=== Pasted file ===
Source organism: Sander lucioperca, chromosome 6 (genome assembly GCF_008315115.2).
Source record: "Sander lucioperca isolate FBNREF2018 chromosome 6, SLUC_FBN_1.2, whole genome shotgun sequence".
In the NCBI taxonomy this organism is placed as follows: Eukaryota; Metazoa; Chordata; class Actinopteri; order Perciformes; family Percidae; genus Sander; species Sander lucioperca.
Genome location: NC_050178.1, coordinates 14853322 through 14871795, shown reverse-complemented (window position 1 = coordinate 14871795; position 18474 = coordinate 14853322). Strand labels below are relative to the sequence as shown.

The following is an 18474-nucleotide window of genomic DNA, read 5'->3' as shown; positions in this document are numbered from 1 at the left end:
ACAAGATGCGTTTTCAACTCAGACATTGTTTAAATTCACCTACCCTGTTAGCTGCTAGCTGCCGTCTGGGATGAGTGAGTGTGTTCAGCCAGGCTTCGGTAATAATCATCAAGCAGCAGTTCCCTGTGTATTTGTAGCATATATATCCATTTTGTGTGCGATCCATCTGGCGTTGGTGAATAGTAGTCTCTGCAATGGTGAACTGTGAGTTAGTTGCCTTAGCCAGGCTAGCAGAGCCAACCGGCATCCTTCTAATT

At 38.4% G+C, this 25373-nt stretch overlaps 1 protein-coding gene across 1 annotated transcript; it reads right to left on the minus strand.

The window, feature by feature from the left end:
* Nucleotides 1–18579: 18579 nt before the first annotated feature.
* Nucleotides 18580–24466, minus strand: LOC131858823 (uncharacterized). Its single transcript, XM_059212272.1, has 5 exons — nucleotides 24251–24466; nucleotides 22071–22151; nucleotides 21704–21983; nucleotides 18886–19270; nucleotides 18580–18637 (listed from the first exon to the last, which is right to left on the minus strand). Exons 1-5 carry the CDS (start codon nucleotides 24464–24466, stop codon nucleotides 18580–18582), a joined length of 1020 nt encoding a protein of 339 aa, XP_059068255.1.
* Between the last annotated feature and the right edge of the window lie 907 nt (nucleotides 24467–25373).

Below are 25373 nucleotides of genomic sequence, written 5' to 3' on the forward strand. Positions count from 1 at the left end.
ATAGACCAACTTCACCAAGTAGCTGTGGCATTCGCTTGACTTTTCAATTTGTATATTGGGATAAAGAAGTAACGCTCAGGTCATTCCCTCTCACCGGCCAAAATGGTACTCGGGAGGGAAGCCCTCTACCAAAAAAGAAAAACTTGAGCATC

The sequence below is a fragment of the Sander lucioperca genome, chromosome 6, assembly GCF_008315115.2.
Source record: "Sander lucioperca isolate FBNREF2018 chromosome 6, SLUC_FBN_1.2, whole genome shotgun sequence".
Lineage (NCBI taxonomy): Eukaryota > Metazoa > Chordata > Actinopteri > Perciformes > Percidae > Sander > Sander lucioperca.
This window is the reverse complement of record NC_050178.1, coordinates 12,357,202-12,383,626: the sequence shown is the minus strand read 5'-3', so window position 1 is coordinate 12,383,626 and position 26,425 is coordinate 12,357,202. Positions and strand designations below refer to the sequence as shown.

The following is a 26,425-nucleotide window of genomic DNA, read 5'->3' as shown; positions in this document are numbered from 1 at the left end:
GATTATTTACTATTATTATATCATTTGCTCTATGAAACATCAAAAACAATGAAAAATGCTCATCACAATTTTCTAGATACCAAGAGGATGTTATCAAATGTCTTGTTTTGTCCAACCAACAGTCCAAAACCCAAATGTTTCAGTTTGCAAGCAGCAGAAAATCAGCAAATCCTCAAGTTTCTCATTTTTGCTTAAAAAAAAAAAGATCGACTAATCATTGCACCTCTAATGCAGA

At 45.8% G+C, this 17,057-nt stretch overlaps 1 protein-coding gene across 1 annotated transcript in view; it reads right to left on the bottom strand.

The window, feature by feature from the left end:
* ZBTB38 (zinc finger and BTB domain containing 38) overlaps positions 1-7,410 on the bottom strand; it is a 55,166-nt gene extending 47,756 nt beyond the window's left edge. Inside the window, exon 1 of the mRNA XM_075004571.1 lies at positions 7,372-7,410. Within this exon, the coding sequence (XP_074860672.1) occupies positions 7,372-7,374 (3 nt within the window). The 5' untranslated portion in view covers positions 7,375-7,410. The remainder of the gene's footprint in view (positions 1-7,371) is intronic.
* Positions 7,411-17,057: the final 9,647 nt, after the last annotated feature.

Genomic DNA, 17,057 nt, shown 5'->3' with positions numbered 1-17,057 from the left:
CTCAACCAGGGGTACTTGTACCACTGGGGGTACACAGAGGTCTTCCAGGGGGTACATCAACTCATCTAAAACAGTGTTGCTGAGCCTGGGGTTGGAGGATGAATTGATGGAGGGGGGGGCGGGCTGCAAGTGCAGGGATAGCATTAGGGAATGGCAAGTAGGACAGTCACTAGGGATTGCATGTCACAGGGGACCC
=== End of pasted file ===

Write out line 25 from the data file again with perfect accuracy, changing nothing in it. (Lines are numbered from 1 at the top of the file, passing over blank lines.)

CTCAACCAGGGGTACTTGTACCACTGGGGGTACACAGAGGTCTTCCAGGGGGTACATCAACTCATCTAAAACAGTGTTGCTGAGCCTGGGGTTGGAGGATGAATTGATGGAGGGGGGGGCGGGCTGCAAGTGCAGGGATAGCATTAGGGAATGGCAAGTAGGACAGTCACTAGGGATTGCATGTCACAGGGGACCC